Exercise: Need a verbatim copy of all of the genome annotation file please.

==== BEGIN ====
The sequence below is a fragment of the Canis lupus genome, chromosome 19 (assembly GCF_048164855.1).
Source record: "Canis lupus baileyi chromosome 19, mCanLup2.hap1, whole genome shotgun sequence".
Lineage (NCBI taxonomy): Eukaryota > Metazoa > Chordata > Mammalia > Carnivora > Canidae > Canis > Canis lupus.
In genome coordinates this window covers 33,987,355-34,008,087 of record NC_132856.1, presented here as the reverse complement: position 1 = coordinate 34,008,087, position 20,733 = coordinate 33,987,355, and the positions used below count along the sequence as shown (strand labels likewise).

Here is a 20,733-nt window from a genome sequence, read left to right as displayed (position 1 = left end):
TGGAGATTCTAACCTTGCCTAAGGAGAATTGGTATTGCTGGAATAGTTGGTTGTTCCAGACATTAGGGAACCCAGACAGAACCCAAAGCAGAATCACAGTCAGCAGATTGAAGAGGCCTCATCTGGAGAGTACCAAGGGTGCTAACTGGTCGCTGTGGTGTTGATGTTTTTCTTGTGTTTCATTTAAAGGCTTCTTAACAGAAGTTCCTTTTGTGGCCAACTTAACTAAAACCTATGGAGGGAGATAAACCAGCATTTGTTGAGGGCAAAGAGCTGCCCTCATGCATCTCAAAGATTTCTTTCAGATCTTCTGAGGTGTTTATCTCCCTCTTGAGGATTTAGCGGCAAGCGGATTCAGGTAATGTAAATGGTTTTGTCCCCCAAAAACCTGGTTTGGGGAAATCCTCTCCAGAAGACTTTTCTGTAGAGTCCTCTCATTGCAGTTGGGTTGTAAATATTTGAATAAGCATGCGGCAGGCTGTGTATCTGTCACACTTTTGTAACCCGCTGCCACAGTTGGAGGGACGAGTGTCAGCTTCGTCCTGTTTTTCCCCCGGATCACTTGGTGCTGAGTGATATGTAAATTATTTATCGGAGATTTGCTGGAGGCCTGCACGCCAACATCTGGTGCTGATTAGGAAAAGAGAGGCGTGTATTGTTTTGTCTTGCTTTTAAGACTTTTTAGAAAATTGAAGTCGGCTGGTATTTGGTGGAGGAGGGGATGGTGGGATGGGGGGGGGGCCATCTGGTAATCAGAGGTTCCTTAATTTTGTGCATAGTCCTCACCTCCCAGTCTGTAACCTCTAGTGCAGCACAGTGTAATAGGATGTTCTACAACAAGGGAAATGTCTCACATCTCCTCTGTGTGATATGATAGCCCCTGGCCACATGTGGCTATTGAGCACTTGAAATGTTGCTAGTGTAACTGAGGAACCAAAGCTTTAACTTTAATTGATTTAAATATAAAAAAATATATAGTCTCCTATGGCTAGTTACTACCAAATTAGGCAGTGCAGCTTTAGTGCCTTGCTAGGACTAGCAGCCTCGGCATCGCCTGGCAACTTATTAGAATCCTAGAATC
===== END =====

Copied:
The sequence below is a fragment of the Canis lupus genome, chromosome 19 (assembly GCF_048164855.1).
Source record: "Canis lupus baileyi chromosome 19, mCanLup2.hap1, whole genome shotgun sequence".
Lineage (NCBI taxonomy): Eukaryota > Metazoa > Chordata > Mammalia > Carnivora > Canidae > Canis > Canis lupus.
In genome coordinates this window covers 33,987,355-34,008,087 of record NC_132856.1, presented here as the reverse complement: position 1 = coordinate 34,008,087, position 20,733 = coordinate 33,987,355, and the positions used below count along the sequence as shown (strand labels likewise).

Here is a 20,733-nt window from a genome sequence, read left to right as displayed (position 1 = left end):
TGGAGATTCTAACCTTGCCTAAGGAGAATTGGTATTGCTGGAATAGTTGGTTGTTCCAGACATTAGGGAACCCAGACAGAACCCAAAGCAGAATCACAGTCAGCAGATTGAAGAGGCCTCATCTGGAGAGTACCAAGGGTGCTAACTGGTCGCTGTGGTGTTGATGTTTTTCTTGTGTTTCATTTAAAGGCTTCTTAACAGAAGTTCCTTTTGTGGCCAACTTAACTAAAACCTATGGAGGGAGATAAACCAGCATTTGTTGAGGGCAAAGAGCTGCCCTCATGCATCTCAAAGATTTCTTTCAGATCTTCTGAGGTGTTTATCTCCCTCTTGAGGATTTAGCGGCAAGCGGATTCAGGTAATGTAAATGGTTTTGTCCCCCAAAAACCTGGTTTGGGGAAATCCTCTCCAGAAGACTTTTCTGTAGAGTCCTCTCATTGCAGTTGGGTTGTAAATATTTGAATAAGCATGCGGCAGGCTGTGTATCTGTCACACTTTTGTAACCCGCTGCCACAGTTGGAGGGACGAGTGTCAGCTTCGTCCTGTTTTTCCCCCGGATCACTTGGTGCTGAGTGATATGTAAATTATTTATCGGAGATTTGCTGGAGGCCTGCACGCCAACATCTGGTGCTGATTAGGAAAAGAGAGGCGTGTATTGTTTTGTCTTGCTTTTAAGACTTTTTAGAAAATTGAAGTCGGCTGGTATTTGGTGGAGGAGGGGATGGTGGGATGGGGGGGGGGCCATCTGGTAATCAGAGGTTCCTTAATTTTGTGCATAGTCCTCACCTCCCAGTCTGTAACCTCTAGTGCAGCACAGTGTAATAGGATGTTCTACAACAAGGGAAATGTCTCACATCTCCTCTGTGTGATATGATAGCCCCTGGCCACATGTGGCTATTGAGCACTTGAAATGTTGCTAGTGTAACTGAGGAACCAAAGCTTTAACTTTAATTGATTTAAATATAAAAAAATATATAGTCTCCTATGGCTAGTTACTACCAAATTAGGCAGTGCAGCTTTAGTGCCTTGCTAGGACTAGCAGCCTCGGCATCGCCTGGCAACTTATTAGAATCCTAGAATC